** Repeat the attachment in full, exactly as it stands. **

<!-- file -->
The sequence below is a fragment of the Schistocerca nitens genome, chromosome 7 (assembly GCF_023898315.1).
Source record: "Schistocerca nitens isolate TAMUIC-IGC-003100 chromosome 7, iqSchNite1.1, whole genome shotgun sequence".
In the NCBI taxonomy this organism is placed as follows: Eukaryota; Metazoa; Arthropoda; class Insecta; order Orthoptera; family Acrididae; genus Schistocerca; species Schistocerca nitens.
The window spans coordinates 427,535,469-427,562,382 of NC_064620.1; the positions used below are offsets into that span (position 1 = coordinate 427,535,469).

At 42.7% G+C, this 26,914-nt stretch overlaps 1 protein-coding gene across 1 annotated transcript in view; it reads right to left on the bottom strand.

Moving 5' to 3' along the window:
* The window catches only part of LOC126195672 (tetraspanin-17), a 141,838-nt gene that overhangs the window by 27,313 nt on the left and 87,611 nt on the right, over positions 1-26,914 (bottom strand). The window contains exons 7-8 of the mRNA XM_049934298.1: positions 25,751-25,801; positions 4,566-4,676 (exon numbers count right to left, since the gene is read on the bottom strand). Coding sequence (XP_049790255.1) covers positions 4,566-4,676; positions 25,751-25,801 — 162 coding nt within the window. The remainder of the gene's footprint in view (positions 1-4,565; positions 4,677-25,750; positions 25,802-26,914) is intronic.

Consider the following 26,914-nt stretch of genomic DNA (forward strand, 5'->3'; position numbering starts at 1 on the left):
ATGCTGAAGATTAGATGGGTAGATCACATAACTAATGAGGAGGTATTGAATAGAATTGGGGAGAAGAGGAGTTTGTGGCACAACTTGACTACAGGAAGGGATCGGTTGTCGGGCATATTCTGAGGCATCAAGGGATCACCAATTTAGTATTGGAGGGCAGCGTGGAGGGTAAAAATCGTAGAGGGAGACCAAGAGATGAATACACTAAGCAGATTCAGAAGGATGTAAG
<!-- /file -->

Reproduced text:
The sequence below is a fragment of the Schistocerca nitens genome, chromosome 7 (assembly GCF_023898315.1).
Source record: "Schistocerca nitens isolate TAMUIC-IGC-003100 chromosome 7, iqSchNite1.1, whole genome shotgun sequence".
In the NCBI taxonomy this organism is placed as follows: Eukaryota; Metazoa; Arthropoda; class Insecta; order Orthoptera; family Acrididae; genus Schistocerca; species Schistocerca nitens.
The window spans coordinates 427,535,469-427,562,382 of NC_064620.1; the positions used below are offsets into that span (position 1 = coordinate 427,535,469).

At 42.7% G+C, this 26,914-nt stretch overlaps 1 protein-coding gene across 1 annotated transcript in view; it reads right to left on the bottom strand.

Moving 5' to 3' along the window:
* The window catches only part of LOC126195672 (tetraspanin-17), a 141,838-nt gene that overhangs the window by 27,313 nt on the left and 87,611 nt on the right, over positions 1-26,914 (bottom strand). The window contains exons 7-8 of the mRNA XM_049934298.1: positions 25,751-25,801; positions 4,566-4,676 (exon numbers count right to left, since the gene is read on the bottom strand). Coding sequence (XP_049790255.1) covers positions 4,566-4,676; positions 25,751-25,801 — 162 coding nt within the window. The remainder of the gene's footprint in view (positions 1-4,565; positions 4,677-25,750; positions 25,802-26,914) is intronic.

Consider the following 26,914-nt stretch of genomic DNA (forward strand, 5'->3'; position numbering starts at 1 on the left):
ATGCTGAAGATTAGATGGGTAGATCACATAACTAATGAGGAGGTATTGAATAGAATTGGGGAGAAGAGGAGTTTGTGGCACAACTTGACTACAGGAAGGGATCGGTTGTCGGGCATATTCTGAGGCATCAAGGGATCACCAATTTAGTATTGGAGGGCAGCGTGGAGGGTAAAAATCGTAGAGGGAGACCAAGAGATGAATACACTAAGCAGATTCAGAAGGATGTAAG